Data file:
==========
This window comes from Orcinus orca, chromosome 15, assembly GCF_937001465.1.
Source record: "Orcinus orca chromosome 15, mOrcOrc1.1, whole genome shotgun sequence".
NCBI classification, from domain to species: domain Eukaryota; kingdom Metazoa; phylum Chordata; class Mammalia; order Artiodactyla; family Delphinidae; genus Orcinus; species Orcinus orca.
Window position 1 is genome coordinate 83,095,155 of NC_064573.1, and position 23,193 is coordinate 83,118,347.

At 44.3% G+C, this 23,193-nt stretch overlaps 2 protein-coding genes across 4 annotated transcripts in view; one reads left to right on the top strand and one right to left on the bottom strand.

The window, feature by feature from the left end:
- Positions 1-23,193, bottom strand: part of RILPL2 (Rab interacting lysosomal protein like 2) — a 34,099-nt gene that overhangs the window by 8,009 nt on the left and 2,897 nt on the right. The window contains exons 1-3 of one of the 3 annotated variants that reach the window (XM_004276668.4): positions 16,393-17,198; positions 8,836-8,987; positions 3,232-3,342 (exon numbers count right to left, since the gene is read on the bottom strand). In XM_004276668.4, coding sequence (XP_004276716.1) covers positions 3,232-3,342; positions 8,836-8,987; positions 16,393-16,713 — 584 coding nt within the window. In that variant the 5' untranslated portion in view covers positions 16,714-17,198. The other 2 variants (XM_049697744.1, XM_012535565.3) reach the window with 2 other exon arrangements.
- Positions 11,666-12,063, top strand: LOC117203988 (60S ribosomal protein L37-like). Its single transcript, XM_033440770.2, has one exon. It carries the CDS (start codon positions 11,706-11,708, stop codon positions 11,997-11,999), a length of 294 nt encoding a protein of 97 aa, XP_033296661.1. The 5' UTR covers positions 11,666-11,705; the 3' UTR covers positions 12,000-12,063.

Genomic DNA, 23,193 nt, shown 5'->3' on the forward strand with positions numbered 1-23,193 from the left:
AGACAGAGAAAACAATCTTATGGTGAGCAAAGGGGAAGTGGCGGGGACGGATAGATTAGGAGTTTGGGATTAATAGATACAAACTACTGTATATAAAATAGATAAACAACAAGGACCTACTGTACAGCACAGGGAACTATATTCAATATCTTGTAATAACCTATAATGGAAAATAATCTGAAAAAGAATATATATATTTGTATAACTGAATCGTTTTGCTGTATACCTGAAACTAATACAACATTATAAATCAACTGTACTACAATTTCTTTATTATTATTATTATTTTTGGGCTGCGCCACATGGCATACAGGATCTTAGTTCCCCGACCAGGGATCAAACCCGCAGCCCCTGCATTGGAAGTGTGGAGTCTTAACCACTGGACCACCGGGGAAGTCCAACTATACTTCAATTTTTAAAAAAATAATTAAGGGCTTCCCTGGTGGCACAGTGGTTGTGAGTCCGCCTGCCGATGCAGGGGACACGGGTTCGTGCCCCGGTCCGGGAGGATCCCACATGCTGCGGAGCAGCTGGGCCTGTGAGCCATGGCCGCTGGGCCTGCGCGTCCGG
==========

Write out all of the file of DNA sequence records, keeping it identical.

This window comes from Orcinus orca, chromosome 15, assembly GCF_937001465.1.
Source record: "Orcinus orca chromosome 15, mOrcOrc1.1, whole genome shotgun sequence".
NCBI classification, from domain to species: domain Eukaryota; kingdom Metazoa; phylum Chordata; class Mammalia; order Artiodactyla; family Delphinidae; genus Orcinus; species Orcinus orca.
Window position 1 is genome coordinate 83,095,155 of NC_064573.1, and position 23,193 is coordinate 83,118,347.

At 44.3% G+C, this 23,193-nt stretch overlaps 2 protein-coding genes across 4 annotated transcripts in view; one reads left to right on the top strand and one right to left on the bottom strand.

The window, feature by feature from the left end:
- Positions 1-23,193, bottom strand: part of RILPL2 (Rab interacting lysosomal protein like 2) — a 34,099-nt gene that overhangs the window by 8,009 nt on the left and 2,897 nt on the right. The window contains exons 1-3 of one of the 3 annotated variants that reach the window (XM_004276668.4): positions 16,393-17,198; positions 8,836-8,987; positions 3,232-3,342 (exon numbers count right to left, since the gene is read on the bottom strand). In XM_004276668.4, coding sequence (XP_004276716.1) covers positions 3,232-3,342; positions 8,836-8,987; positions 16,393-16,713 — 584 coding nt within the window. In that variant the 5' untranslated portion in view covers positions 16,714-17,198. The other 2 variants (XM_049697744.1, XM_012535565.3) reach the window with 2 other exon arrangements.
- Positions 11,666-12,063, top strand: LOC117203988 (60S ribosomal protein L37-like). Its single transcript, XM_033440770.2, has one exon. It carries the CDS (start codon positions 11,706-11,708, stop codon positions 11,997-11,999), a length of 294 nt encoding a protein of 97 aa, XP_033296661.1. The 5' UTR covers positions 11,666-11,705; the 3' UTR covers positions 12,000-12,063.

Genomic DNA, 23,193 nt, shown 5'->3' on the forward strand with positions numbered 1-23,193 from the left:
AGACAGAGAAAACAATCTTATGGTGAGCAAAGGGGAAGTGGCGGGGACGGATAGATTAGGAGTTTGGGATTAATAGATACAAACTACTGTATATAAAATAGATAAACAACAAGGACCTACTGTACAGCACAGGGAACTATATTCAATATCTTGTAATAACCTATAATGGAAAATAATCTGAAAAAGAATATATATATTTGTATAACTGAATCGTTTTGCTGTATACCTGAAACTAATACAACATTATAAATCAACTGTACTACAATTTCTTTATTATTATTATTATTTTTGGGCTGCGCCACATGGCATACAGGATCTTAGTTCCCCGACCAGGGATCAAACCCGCAGCCCCTGCATTGGAAGTGTGGAGTCTTAACCACTGGACCACCGGGGAAGTCCAACTATACTTCAATTTTTAAAAAAATAATTAAGGGCTTCCCTGGTGGCACAGTGGTTGTGAGTCCGCCTGCCGATGCAGGGGACACGGGTTCGTGCCCCGGTCCGGGAGGATCCCACATGCTGCGGAGCAGCTGGGCCTGTGAGCCATGGCCGCTGGGCCTGCGCGTCCGG